While schools are tackling the need of the hour, they are sensitive to the need for a long-term solution to violence against children − which some educators apprehend, may be nearly impossible. Says Sailander Solanki, Chairman, Sri Venkateshwar International School, “Education is paramount. Educating others around us and maintaining a system of checks and balances is the only permanent solution for a problem of this magnitude.”

 Rana Gupta, Vice President, APAC Sales, Gemalto says, “The need of the hour is definitely to review the entire subject of security and privacy, as it relates to students in a school to identify the areas of improvements and the roadmap for execution on the same. In this context, the stakes have changed considerably and the cost of being a principal or CEO or the board member of a school or a school-chain is now much higher, compared to what it was in the past.”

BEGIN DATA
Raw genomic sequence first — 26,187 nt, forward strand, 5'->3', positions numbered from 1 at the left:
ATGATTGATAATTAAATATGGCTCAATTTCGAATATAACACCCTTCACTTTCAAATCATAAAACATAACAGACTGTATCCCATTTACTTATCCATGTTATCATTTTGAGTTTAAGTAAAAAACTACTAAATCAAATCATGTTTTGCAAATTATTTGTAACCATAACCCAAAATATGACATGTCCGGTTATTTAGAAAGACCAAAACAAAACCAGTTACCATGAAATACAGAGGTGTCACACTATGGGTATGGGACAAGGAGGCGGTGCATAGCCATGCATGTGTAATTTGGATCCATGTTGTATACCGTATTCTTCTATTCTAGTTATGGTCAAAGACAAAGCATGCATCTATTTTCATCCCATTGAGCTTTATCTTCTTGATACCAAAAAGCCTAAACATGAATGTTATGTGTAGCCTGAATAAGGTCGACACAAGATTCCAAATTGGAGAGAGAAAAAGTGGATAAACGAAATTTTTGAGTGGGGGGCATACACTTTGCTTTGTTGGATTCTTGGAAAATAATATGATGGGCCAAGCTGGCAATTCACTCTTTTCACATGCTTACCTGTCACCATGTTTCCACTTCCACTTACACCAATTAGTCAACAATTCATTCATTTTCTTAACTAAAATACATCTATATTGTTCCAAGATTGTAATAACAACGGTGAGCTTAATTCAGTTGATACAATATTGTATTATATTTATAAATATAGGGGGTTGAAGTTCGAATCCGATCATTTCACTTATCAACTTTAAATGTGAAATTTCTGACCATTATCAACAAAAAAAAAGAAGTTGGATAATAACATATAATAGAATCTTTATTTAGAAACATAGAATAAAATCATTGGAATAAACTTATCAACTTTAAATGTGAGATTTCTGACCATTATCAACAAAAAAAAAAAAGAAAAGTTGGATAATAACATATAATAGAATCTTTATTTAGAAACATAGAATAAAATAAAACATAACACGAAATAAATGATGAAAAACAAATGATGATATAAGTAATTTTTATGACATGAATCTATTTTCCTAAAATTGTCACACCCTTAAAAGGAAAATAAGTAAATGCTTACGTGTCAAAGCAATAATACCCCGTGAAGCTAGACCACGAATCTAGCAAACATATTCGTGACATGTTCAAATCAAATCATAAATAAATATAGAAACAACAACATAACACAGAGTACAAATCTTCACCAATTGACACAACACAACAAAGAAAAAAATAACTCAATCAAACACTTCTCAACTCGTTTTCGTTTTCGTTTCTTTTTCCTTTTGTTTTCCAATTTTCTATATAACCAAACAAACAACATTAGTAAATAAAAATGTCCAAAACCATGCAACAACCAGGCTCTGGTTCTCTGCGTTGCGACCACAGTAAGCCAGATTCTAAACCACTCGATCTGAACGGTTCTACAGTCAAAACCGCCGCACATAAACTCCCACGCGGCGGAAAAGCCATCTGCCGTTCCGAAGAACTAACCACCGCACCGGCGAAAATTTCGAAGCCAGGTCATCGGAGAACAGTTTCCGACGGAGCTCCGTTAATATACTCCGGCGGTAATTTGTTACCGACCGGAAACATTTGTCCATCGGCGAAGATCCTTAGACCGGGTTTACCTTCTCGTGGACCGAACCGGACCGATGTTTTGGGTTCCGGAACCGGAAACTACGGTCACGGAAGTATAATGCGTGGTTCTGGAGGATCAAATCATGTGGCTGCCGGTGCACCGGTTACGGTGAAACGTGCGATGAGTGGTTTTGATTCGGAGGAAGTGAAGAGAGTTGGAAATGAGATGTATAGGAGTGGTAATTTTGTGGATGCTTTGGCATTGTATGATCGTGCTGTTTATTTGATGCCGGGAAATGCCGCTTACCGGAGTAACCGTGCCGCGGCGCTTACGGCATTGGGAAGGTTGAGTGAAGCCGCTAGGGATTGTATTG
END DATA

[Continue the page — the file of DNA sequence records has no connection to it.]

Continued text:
Gupta goes on to add, “Complete segregation of primary, middle and higher classes is one aspect of common sense that is being seen as getting violated with such brazen commonality that it is no longer even considered a requirement. Pick and drop for kids is another aspect that has several security consequences. And requisite parking arrangements for the buses is the least of it.”